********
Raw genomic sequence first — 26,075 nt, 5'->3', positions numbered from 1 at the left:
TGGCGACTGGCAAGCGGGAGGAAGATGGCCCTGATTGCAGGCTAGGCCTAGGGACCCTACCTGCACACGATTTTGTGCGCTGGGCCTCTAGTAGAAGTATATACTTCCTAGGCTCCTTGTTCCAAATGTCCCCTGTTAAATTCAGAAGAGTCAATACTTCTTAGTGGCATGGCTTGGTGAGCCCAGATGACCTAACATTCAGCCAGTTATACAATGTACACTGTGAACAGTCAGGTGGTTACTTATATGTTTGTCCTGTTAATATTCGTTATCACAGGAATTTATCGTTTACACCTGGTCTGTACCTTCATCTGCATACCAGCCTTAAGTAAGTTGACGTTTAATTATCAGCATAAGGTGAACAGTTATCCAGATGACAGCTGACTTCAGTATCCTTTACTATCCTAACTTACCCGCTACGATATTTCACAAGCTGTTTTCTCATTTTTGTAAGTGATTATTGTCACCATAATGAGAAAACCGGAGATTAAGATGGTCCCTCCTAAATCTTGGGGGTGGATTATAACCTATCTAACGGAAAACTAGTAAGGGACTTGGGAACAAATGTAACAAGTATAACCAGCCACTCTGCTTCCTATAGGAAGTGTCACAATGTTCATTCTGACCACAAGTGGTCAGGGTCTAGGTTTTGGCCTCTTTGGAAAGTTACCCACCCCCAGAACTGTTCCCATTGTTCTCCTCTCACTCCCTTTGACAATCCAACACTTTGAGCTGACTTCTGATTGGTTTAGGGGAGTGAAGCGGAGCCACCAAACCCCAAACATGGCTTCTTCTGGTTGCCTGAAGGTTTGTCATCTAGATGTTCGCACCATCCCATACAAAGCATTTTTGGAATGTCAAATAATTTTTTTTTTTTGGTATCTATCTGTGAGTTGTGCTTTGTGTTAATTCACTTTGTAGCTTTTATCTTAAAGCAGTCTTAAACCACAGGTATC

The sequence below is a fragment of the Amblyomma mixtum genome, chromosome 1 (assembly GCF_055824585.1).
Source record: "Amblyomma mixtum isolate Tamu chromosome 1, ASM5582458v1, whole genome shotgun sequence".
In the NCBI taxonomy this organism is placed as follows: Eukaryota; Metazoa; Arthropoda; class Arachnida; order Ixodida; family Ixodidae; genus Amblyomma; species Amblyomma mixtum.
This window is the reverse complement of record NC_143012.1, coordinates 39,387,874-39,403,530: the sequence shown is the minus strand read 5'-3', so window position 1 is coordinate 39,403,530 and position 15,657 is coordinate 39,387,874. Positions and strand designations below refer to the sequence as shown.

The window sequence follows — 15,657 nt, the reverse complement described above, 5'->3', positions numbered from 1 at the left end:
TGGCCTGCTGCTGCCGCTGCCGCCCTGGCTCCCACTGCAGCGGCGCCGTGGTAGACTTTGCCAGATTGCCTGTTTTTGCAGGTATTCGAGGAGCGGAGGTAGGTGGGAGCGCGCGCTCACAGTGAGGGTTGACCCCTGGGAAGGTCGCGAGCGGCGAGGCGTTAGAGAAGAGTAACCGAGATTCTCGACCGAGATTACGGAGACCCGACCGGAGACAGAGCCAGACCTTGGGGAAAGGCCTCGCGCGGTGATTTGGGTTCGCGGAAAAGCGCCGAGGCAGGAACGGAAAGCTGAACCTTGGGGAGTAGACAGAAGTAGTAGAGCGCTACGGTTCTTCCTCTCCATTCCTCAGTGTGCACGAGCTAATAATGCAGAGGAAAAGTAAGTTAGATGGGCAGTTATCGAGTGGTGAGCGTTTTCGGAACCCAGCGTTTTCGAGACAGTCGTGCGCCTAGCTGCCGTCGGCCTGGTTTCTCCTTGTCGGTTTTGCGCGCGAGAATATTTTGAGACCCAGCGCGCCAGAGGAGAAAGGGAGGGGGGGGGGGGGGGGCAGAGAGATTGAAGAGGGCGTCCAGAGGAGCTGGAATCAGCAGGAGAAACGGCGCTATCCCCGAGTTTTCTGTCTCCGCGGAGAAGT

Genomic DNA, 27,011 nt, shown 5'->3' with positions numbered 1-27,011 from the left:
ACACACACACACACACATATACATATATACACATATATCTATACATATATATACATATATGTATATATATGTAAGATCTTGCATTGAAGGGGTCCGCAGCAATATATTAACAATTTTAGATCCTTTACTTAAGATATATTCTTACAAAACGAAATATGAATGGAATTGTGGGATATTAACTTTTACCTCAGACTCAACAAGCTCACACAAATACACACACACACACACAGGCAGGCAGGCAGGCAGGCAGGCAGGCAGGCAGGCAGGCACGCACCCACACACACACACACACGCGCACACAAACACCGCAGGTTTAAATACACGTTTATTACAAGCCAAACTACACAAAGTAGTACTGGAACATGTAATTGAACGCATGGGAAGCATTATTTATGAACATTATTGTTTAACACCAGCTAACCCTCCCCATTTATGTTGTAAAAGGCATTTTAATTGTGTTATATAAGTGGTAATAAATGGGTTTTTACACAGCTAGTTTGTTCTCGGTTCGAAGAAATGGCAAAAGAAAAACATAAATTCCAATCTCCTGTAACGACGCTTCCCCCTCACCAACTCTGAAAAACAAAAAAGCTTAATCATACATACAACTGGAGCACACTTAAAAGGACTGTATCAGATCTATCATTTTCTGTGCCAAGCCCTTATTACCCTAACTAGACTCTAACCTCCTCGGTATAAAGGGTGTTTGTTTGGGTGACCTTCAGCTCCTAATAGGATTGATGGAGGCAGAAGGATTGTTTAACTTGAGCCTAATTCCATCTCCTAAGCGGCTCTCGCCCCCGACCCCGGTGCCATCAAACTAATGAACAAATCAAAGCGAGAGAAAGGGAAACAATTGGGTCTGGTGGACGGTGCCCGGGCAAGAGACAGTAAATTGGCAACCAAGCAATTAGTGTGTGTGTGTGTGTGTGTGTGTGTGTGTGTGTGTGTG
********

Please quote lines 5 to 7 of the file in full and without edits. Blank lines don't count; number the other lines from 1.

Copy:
In the NCBI taxonomy this organism is placed as follows: Eukaryota; Metazoa; Arthropoda; class Arachnida; order Ixodida; family Ixodidae; genus Amblyomma; species Amblyomma mixtum.
This window is the reverse complement of record NC_143012.1, coordinates 39,387,874-39,403,530: the sequence shown is the minus strand read 5'-3', so window position 1 is coordinate 39,403,530 and position 15,657 is coordinate 39,387,874. Positions and strand designations below refer to the sequence as shown.

The window sequence follows — 15,657 nt, the reverse complement described above, 5'->3', positions numbered from 1 at the left end: